As the Alternative Spring Break trip to Arizona draws nearer, I am more and more conscious that preparation requires both physical and mental-emotional measures. Preparing physically is the easy part: buying a suitcase, doing laundry, struggling with packing efficiently into a single carry-on bag. It’s just another task to be crossed off my ever-expanding to-do list. Preparing mentally and emotionally for this experience is a completely different story. This preparation is not something that can be crossed off a list or ever completed; it is a continual process, requiring thought even after the trip has ended (most likely even more thought at the end of the trip). The actual physical trip will end; the struggle to mentally and emotionally process the trip and its implications will be a lifelong journey. Packing for this trip provides a good opportunity to reflect while I prepare physically for this experience.
As a 5th year senior, double major, triple minor, graduating with 177 credits, I have taken my share of classes, studying a broad range of topics including Chinese history, statistical analysis, persuasion, sociological perspectives, and many classes on inequality, classes titled, Race and Ethnicity, American Indian Studies, Multicultural Awareness, Sociology of Gender and this class, Issues in Genocide and Refugee Advocacy. I’ve read and studied numerous articles from famous activists including bell hooks, Peggy McIntosh, Patricia Hills Collins, Gloria Steinman, and Robert Jensen. I’ve been no stranger to the unequal oppressive constructive nature of human societies. While I am well acquainted with the systematic oppression of groups of people, which can sometimes lead to genocide, up until this point, what I have read has just been words on a page. I read articles explicitly demonstrating the atrocities that persist throughout the world, but I read them in the safe haven of my house, consciously knowing that my life has been unfairly privileged. There is a disconnect that I struggle with between the words and the real world. It feels like the atrocities take place far away from me, not in my neighborhood, not in my life. I read numbers and personal testimonies, watch movies and documentaries chronicling the genocidal acts, but struggle to put faces to the multitude of humans who are experiencing firsthand the power of dehumanization. After reading an article or watching movie, I have the choice to walk away and continue living my privileged life. The people I read about don’t have that choice. From this experience, I want what I read about to become real to me; I don’t want to have the choice to walk away anymore.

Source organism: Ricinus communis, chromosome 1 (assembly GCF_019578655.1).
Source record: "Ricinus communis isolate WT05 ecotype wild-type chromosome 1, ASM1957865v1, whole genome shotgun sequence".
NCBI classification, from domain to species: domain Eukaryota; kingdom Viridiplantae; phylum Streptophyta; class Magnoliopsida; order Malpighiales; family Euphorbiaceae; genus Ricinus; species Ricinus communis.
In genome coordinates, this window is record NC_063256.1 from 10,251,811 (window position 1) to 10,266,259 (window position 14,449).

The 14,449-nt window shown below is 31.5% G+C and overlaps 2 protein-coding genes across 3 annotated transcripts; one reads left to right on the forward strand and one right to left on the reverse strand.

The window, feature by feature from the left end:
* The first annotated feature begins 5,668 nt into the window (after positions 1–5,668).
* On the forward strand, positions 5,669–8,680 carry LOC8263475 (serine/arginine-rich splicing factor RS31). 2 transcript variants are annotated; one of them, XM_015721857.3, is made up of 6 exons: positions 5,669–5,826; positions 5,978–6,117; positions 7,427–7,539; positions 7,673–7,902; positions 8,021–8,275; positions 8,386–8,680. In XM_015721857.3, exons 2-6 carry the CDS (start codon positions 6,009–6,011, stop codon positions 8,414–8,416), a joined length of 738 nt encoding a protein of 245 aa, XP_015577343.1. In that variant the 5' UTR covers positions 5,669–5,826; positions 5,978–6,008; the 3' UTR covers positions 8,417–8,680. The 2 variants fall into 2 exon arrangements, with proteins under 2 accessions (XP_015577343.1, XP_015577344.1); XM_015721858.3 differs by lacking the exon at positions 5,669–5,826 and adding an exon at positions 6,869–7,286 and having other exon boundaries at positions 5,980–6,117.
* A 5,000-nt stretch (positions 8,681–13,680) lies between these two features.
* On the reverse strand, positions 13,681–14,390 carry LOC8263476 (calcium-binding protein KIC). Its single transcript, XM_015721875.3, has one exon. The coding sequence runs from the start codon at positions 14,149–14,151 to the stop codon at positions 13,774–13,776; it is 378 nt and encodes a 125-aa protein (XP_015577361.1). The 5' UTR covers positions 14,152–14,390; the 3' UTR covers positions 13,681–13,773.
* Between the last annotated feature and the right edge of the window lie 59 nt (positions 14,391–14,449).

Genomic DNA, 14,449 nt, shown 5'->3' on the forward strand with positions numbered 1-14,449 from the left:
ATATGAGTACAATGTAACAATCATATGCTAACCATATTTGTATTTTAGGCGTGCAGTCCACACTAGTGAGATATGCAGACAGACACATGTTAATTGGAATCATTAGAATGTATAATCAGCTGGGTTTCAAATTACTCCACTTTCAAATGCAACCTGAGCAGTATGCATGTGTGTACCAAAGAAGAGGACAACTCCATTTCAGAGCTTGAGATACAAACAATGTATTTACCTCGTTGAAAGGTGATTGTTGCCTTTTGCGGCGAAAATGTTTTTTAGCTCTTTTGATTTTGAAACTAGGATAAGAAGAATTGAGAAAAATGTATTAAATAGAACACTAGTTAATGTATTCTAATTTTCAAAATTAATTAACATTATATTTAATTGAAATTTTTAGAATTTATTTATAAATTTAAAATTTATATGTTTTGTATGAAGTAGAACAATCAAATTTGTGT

Typically, when oppression or inequality is discussed, the focus is on the group being oppressed or fighting for equality. On the other side of the oppressed groups are the oppressor groups, who slink back unnoticed. To understand why and how groups of people are oppressed, it is important to understand why and how other groups of peoples are oppressors, both consciously and unconsciously. Being able to engage in good service-learning requires understanding the groups to which I belong to. I must understand myself before trying to understand others. For starters, I can list the obvious qualities that I possess: I am a woman, half Taiwanese, half White, abled, college student, nonreligious, middle-class, heterosexual. I am systematically privileged in some categories and disadvantaged in others.